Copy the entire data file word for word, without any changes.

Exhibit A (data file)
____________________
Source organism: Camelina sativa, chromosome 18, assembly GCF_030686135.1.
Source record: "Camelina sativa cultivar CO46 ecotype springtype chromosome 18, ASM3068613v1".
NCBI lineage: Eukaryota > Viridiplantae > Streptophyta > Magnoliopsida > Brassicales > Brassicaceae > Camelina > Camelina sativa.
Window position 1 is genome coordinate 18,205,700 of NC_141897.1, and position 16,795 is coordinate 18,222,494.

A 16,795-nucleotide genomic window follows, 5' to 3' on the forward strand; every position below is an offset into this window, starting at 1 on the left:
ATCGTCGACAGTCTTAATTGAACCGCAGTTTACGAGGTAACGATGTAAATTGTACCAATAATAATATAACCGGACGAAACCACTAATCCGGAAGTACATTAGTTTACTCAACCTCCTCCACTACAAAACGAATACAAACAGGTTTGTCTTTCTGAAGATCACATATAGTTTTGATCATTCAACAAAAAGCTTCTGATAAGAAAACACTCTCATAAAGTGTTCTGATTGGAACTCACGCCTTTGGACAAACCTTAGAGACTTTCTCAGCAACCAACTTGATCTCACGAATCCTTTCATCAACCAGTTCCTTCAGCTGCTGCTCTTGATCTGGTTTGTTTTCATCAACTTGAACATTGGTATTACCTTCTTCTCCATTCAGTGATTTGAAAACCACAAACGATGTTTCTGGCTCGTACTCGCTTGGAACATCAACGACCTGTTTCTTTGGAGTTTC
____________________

Source organism: Camelina sativa, chromosome 18, assembly GCF_030686135.1.
Source record: "Camelina sativa cultivar CO46 ecotype springtype chromosome 18, ASM3068613v1".
NCBI lineage: Eukaryota > Viridiplantae > Streptophyta > Magnoliopsida > Brassicales > Brassicaceae > Camelina > Camelina sativa.
Window position 1 is genome coordinate 18,205,700 of NC_141897.1, and position 16,795 is coordinate 18,222,494.

A 16,795-nucleotide genomic window follows, 5' to 3' on the forward strand; every position below is an offset into this window, starting at 1 on the left:
ATCGTCGACAGTCTTAATTGAACCGCAGTTTACGAGGTAACGATGTAAATTGTACCAATAATAATATAACCGGACGAAACCACTAATCCGGAAGTACATTAGTTTACTCAACCTCCTCCACTACAAAACGAATACAAACAGGTTTGTCTTTCTGAAGATCACATATAGTTTTGATCATTCAACAAAAAGCTTCTGATAAGAAAACACTCTCATAAAGTGTTCTGATTGGAACTCACGCCTTTGGACAAACCTTAGAGACTTTCTCAGCAACCAACTTGATCTCACGAATCCTTTCATCAACCAGTTCCTTCAGCTGCTGCTCTTGATCTGGTTTGTTTTCATCAACTTGAACATTGGTATTACCTTCTTCTCCATTCAGTGATTTGAAAACCACAAACGATGTTTCTGGCTCGTACTCGCTTGGAACATCAACGACCTGTTTCTTTGGAGTTTC